The Global Money Markets and Money Management (160001)Посмотреть архив целиком
The General Economic Conditions for the Use of Money. Money and Money Substitutes………………………………………………..4
The Global Money Markets. US Money Market……………………9
Money Management. Cash Management for Finance Managers...17
The purpose of our abstract is studying the global money markets and money as versions of the goods. In chapter 1 we cover general economic conditions for the use of money. The intent of this chapter is to introduce some of the functions of money. It is essential to understand these functions since the money markets carries out similar functions. Everybody use money and it is important to know «how it works».
Chapter 2 covers short-term debt instruments issued by some of the largest borrowers in the world—the U.S. Treasury and U.S. federal agencies. U.S. Treasury bills are considered among the safest and most liquid securities in the money market. Treasury bill yields serve as benchmark short-term interest rates for markets around the world. Another large borrower of short-term funds is a corporation using instruments such as commercial paper or short-term medium term notes. These instruments are the subject of this chapter too.
Chapter 2 describes short-term floating-rate securities. The term “floating-rate security” covers several different types of instruments with one common feature: the security’s coupon rate will vary over the life of the instrument. Approximately, 10% of publicly traded debt issued worldwide possesses a floating coupon. Floating-rate securities are the investment of choice for financial institutions whose funding costs are based on a short-term floating rate.
The activity of financial institutions in the money market involves an activity known as asset and liability management. We introduce the fundamental principles of asset and liability management in chapter 3. An appreciation of these concepts and tools is essential to an understanding of the functioning of the global money markets.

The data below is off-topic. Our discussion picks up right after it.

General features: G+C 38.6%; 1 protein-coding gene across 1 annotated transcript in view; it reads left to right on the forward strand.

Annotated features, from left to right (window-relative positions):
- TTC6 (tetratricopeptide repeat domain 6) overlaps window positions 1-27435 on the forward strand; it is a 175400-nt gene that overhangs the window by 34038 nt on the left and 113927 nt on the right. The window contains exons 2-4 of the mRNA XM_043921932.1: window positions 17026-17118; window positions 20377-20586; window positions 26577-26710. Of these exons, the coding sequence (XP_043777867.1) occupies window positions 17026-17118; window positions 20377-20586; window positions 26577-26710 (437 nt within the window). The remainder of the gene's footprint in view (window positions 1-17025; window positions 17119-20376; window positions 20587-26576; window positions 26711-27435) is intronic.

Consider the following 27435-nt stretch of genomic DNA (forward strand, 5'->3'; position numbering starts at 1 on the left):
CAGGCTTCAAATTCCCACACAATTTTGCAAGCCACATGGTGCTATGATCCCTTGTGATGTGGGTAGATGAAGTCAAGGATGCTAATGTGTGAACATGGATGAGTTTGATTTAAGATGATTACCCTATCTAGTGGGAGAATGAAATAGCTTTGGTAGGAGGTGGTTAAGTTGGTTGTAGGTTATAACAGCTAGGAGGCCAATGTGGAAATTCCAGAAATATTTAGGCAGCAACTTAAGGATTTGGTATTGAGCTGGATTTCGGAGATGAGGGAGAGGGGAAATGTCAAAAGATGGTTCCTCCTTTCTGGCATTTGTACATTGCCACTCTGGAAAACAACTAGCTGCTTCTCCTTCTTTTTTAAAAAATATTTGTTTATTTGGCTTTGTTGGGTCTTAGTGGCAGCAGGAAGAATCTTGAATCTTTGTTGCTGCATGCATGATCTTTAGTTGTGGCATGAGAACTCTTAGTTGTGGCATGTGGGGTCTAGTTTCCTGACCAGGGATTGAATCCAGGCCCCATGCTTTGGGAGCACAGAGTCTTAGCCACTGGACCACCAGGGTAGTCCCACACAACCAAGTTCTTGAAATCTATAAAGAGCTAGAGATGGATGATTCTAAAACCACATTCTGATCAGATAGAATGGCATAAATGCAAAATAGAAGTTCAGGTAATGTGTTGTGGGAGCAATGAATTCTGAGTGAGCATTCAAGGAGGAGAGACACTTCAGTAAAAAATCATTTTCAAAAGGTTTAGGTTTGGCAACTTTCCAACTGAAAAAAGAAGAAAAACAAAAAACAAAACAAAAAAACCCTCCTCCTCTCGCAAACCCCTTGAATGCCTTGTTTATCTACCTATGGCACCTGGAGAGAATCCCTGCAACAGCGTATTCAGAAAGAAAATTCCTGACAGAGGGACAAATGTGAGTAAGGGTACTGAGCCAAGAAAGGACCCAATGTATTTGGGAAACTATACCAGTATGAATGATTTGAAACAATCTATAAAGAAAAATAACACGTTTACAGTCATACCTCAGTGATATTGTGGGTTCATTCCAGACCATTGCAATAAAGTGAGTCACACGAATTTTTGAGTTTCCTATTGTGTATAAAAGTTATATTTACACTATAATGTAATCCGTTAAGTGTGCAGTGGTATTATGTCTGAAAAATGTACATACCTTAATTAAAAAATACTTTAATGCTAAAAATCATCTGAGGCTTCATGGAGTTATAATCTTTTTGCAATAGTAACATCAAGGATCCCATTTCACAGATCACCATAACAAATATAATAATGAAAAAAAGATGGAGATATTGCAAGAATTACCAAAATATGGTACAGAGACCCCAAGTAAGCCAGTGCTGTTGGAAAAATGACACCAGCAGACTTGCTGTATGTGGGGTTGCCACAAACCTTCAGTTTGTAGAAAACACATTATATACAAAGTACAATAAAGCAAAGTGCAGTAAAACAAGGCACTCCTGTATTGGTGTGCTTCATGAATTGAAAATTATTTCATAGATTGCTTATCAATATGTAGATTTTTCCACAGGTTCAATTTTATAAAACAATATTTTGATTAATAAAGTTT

Chapter 3 describes why LIBOR is the very important interest rate. This chapter covers agency securities. These securities are not typically backed by the full faith and credit of the U.S. government, as is the case with Treasury bills. However, short-term agency securities are considered safer than other money market instruments except U.S. Treasury bills. We describe the role of the Federal National Mortgage Association in U.S. money market. Also we tell about cash management. So, let’s start…
The General Economic Conditions for the Use of Money. Money and Money Substitutes
All of us know that a word of "money" means. But not everyone knows why money uses. We shall try to look at money from other point of view in this chapter. First we shall stop on general economic conditions for the use of money, and then we shall tell about functions of money and money substitutes.
Where the free exchange of goods and services is unknown, money is not wanted. In a state of society in which the division of labor was a purely domestic matter and production and consumption were consummated within the single household it would be just as useless as it would be for an isolated man. But even in an economic order based on division of labor, money would still be unnecessary if the means of production were socialized, the control of production and the distribution of the finished product were in the hands of a central body, and individuals were not allowed to exchange the consumption goods allotted to them for the consumption goods allotted to others.
The phenomenon of money presupposes an economic order in which production is based on division of labor and in which private property consists not only in goods of the first order (consumption goods), but also in goods of higher orders (production goods). In such a society, there is no systematic centralized control of production, for this is inconceivable without centralized disposal over the means of production. Production is "anarchistic." What is to be produced, and how it is to be produced, is decided in the first place by the owners of the means of production, who produce, however, not only for their own needs, but also for the needs of others, and in their valuations take into account, not only the use-value that they themselves attach to their products, but also the use-value that these possess in the estimation of the other members of the community. The balancing of production and consumption takes place in the market, where the different producers meet to exchange goods and services by bargaining together. The function of money is to facilitate the business of the market by acting as a common medium of exchange. [1, p.26]